Amazon Web Services is probably the biggest IaaS provider and a formidable cloud computing resource. While its sheer size and computing resources are best in class and the support is spot on, the pricing is one of the major user retaining reasons for AWSs great success.
Apart from having an amazing pricing policy that users adore, AWS actually releases documents on how to optimize server costs and how to use the resources efficiently to make the most of what you use and pay for. On Amazon Web Services (AWS) cloud, philosophy on pricing is simple. At the end of each month, you pay only for what you use, and you can start or stop using a product at any time. We take a look at cost optimization on Amazon Web Services.
Here are 5 AWS Cost Optimization Best Practices:
1. Pay as you go:
You might have heard this term a lot, especially when you are a continuous user of the AWS cloud server. Pay as you go is a simple concept – No minimum commitments or long-term contracts required. You replace your upfront capital expense with low variable cost and pay only for what you use. There is no need to pay upfront for excess capacity or get penalized for under-planning; this is one of the foremost service side cost optimization embedded into the pricing policy of AWS.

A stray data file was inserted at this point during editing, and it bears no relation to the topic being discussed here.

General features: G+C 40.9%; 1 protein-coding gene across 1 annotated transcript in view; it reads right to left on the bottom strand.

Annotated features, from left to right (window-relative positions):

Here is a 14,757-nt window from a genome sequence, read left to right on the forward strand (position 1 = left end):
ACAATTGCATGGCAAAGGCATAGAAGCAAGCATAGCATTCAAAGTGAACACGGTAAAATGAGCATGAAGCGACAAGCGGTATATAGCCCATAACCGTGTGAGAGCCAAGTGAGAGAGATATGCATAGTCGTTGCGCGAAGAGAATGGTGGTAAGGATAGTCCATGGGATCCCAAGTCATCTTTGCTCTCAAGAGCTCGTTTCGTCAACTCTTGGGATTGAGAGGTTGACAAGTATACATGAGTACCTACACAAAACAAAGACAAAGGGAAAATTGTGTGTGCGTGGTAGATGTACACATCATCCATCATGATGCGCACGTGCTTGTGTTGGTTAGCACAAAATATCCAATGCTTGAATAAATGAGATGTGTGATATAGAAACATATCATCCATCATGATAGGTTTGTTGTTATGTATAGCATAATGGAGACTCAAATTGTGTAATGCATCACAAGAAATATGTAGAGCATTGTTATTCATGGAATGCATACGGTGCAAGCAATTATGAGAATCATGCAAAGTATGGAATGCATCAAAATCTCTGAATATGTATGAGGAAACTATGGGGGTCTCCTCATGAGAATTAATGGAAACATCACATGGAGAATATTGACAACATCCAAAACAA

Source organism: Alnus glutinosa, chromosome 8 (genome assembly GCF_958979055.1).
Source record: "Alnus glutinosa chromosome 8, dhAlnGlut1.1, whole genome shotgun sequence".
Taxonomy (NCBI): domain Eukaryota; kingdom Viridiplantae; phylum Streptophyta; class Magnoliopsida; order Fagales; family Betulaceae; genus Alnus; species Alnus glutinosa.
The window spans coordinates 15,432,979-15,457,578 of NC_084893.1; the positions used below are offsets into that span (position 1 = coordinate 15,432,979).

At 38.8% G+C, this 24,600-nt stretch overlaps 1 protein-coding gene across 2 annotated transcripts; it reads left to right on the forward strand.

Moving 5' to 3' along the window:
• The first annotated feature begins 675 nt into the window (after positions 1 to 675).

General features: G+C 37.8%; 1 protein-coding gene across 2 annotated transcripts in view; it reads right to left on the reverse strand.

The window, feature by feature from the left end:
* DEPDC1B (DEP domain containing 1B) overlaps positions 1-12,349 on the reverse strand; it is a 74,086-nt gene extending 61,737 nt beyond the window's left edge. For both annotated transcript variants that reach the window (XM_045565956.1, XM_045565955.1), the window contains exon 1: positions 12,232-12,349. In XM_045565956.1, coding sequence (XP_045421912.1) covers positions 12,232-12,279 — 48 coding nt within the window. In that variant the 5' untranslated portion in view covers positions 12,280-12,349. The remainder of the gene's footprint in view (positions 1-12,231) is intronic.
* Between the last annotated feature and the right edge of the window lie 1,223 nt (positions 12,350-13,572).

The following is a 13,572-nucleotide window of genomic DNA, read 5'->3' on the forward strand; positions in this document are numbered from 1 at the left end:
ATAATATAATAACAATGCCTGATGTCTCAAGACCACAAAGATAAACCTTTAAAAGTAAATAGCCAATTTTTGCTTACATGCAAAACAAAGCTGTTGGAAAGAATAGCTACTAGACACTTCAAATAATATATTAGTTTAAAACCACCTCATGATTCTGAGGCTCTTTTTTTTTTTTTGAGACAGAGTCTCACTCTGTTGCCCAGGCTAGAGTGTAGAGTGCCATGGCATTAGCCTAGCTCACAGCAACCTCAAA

2. Pay less when you reserve:
For certain products, you can invest in reserved capacity. In that case, you pay a low upfront fee and get a significantly discounted hourly rate, which results in overall savings between 42% and 71% (depending on the type of instance you reserve) over equivalent on-demand capacity.
3. EC2 reserved instances optimization:
Checks your Amazon Elastic Compute Cloud (Amazon EC2) computing consumption history and calculates an optimal number of Partial Upfront Reserved Instances. Recommendations are based on the previous calendar month’s hour-by-hour usage aggregated across all consolidated billing accounts. It is an important aspect of cost optimizations that lets you speculate the number of hours usage you need this month based on previous months aggregate.
4. Low Utilization Amazon EC2 Instances:
This utility checks the number of EC2 instances that are running on less than 10% run capacity or usage time. It reports instances that were running at any time during the last 14 days and alerts you if the daily CPU utilization was 10% or less and network I/O was 5 MB or less on 4 or more days. Running instances generate hourly usage charges.
5. Underutilized Amazon EBS Volumes:
Checks Amazon Elastic Block Store (Amazon EBS) volume configurations and warns when volumes appear to be underused. Charges begin when a volume is created. If a volume remains unattached or has very low write activity (excluding boot volumes) for a period of time, the volume is probably not being used and can be discarded by the user.
If none of the utilities and pricing options works for you, you can go for the custom pricing option available with the AWS customer support. You can use the AWS Simple Monthly Calculator to estimate your monthly bill. The calculator provides per service cost breakdown, as well as an aggregate monthly estimate. You can also use the calculator to see an estimation and breakdown of costs for common solutions.
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